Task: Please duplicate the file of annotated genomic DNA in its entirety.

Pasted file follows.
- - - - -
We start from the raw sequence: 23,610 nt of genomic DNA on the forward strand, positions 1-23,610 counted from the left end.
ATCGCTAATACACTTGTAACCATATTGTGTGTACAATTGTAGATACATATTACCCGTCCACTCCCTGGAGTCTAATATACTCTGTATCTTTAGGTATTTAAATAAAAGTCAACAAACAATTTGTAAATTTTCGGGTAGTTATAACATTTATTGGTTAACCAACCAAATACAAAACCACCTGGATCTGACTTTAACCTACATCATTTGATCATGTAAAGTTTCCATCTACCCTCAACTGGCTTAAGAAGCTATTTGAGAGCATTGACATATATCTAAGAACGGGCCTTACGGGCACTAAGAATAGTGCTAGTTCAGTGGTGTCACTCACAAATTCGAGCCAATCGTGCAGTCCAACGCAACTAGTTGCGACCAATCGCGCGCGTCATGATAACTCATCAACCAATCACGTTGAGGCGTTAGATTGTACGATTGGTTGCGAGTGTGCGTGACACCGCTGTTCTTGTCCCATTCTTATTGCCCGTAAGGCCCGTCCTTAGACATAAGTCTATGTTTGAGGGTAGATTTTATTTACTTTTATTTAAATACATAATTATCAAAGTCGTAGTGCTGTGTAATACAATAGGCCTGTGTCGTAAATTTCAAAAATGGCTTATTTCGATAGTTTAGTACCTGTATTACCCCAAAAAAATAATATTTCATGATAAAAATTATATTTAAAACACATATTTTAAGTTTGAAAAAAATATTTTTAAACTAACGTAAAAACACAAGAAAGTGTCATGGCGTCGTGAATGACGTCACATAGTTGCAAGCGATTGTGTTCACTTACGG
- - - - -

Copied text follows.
We start from the raw sequence: 23,610 nt of genomic DNA on the forward strand, positions 1-23,610 counted from the left end.
ATCGCTAATACACTTGTAACCATATTGTGTGTACAATTGTAGATACATATTACCCGTCCACTCCCTGGAGTCTAATATACTCTGTATCTTTAGGTATTTAAATAAAAGTCAACAAACAATTTGTAAATTTTCGGGTAGTTATAACATTTATTGGTTAACCAACCAAATACAAAACCACCTGGATCTGACTTTAACCTACATCATTTGATCATGTAAAGTTTCCATCTACCCTCAACTGGCTTAAGAAGCTATTTGAGAGCATTGACATATATCTAAGAACGGGCCTTACGGGCACTAAGAATAGTGCTAGTTCAGTGGTGTCACTCACAAATTCGAGCCAATCGTGCAGTCCAACGCAACTAGTTGCGACCAATCGCGCGCGTCATGATAACTCATCAACCAATCACGTTGAGGCGTTAGATTGTACGATTGGTTGCGAGTGTGCGTGACACCGCTGTTCTTGTCCCATTCTTATTGCCCGTAAGGCCCGTCCTTAGACATAAGTCTATGTTTGAGGGTAGATTTTATTTACTTTTATTTAAATACATAATTATCAAAGTCGTAGTGCTGTGTAATACAATAGGCCTGTGTCGTAAATTTCAAAAATGGCTTATTTCGATAGTTTAGTACCTGTATTACCCCAAAAAAATAATATTTCATGATAAAAATTATATTTAAAACACATATTTTAAGTTTGAAAAAAATATTTTTAAACTAACGTAAAAACACAAGAAAGTGTCATGGCGTCGTGAATGACGTCACATAGTTGCAAGCGATTGTGTTCACTTACGG